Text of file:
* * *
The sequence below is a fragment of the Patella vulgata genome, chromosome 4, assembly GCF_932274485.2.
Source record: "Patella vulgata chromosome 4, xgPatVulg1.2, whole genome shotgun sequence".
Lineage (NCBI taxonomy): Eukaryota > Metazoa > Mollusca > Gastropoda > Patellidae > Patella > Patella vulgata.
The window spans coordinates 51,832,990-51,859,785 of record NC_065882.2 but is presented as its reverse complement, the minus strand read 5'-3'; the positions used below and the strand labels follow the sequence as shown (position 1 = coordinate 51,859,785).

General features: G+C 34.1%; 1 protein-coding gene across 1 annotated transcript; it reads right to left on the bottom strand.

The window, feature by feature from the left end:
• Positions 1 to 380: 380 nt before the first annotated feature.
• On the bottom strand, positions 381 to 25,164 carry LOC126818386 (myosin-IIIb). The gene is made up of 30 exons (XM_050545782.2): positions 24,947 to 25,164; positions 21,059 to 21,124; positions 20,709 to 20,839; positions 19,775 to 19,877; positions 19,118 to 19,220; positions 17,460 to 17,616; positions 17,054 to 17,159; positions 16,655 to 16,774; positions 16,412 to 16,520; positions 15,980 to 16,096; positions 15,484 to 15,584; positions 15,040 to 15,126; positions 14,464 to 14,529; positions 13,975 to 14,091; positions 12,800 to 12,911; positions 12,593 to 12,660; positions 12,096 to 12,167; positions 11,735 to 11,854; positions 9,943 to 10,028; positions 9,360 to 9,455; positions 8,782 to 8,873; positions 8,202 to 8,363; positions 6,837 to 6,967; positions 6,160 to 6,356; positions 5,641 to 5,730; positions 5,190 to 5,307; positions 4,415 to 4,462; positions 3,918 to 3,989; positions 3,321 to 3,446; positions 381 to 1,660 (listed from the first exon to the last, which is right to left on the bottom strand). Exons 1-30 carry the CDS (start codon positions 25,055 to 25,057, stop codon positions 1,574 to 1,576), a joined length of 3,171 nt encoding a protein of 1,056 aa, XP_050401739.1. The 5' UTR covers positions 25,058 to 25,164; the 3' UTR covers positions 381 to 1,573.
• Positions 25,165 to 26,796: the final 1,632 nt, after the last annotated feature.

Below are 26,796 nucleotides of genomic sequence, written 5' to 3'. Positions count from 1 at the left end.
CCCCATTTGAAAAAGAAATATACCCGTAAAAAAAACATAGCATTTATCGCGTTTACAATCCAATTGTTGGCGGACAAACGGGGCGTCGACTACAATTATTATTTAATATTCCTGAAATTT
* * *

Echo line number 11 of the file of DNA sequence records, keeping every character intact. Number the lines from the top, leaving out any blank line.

CCCCATTTGAAAAAGAAATATACCCGTAAAAAAAACATAGCATTTATCGCGTTTACAATCCAATTGTTGGCGGACAAACGGGGCGTCGACTACAATTATTATTTAATATTCCTGAAATTT